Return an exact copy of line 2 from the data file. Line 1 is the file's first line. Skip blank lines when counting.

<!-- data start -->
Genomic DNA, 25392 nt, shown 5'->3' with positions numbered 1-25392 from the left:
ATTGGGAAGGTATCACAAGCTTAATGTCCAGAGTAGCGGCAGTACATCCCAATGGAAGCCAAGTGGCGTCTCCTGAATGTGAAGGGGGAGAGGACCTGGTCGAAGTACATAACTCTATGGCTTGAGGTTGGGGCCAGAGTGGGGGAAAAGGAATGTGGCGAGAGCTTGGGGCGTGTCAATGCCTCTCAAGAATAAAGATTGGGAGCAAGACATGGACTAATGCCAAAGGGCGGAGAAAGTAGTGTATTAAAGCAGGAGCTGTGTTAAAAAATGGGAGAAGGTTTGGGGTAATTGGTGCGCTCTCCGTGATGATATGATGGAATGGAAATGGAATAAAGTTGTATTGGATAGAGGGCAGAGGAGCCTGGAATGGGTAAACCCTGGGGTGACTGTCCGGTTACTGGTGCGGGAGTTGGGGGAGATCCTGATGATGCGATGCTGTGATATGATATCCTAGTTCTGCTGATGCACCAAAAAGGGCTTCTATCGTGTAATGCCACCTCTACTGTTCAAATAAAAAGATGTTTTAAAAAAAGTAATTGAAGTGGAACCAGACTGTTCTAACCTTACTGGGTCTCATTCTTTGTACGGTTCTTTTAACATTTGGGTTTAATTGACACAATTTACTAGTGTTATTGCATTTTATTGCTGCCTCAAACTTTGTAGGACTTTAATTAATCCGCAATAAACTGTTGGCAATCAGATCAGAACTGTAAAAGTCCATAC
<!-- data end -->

ATTGGGAAGGTATCACAAGCTTAATGTCCAGAGTAGCGGCAGTACATCCCAATGGAAGCCAAGTGGCGTCTCCTGAATGTGAAGGGGGAGAGGACCTGGTCGAAGTACATAACTCTATGGCTTGAGGTTGGGGCCAGAGTGGGGGAAAAGGAATGTGGCGAGAGCTTGGGGCGTGTCAATGCCTCTCAAGAATAAAGATTGGGAGCAAGACATGGACTAATGCCAAAGGGCGGAGAAAGTAGTGTATTAAAGCAGGAGCTGTGTTAAAAAATGGGAGAAGGTTTGGGGTAATTGGTGCGCTCTCCGTGATGATATGATGGAATGGAAATGGAATAAAGTTGTATTGGATAGAGGGCAGAGGAGCCTGGAATGGGTAAACCCTGGGGTGACTGTCCGGTTACTGGTGCGGGAGTTGGGGGAGATCCTGATGATGCGATGCTGTGATATGATATCCTAGTTCTGCTGATGCACCAAAAAGGGCTTCTATCGTGTAATGCCACCTCTACTGTTCAAATAAAAAGATGTTTTAAAAAAAGTAATTGAAGTGGAACCAGACTGTTCTAACCTTACTGGGTCTCATTCTTTGTACGGTTCTTTTAACATTTGGGTTTAATTGACACAATTTACTAGTGTTATTGCATTTTATTGCTGCCTCAAACTTTGTAGGACTTTAATTAATCCGCAATAAACTGTTGGCAATCAGATCAGAACTGTAAAAGTCCATAC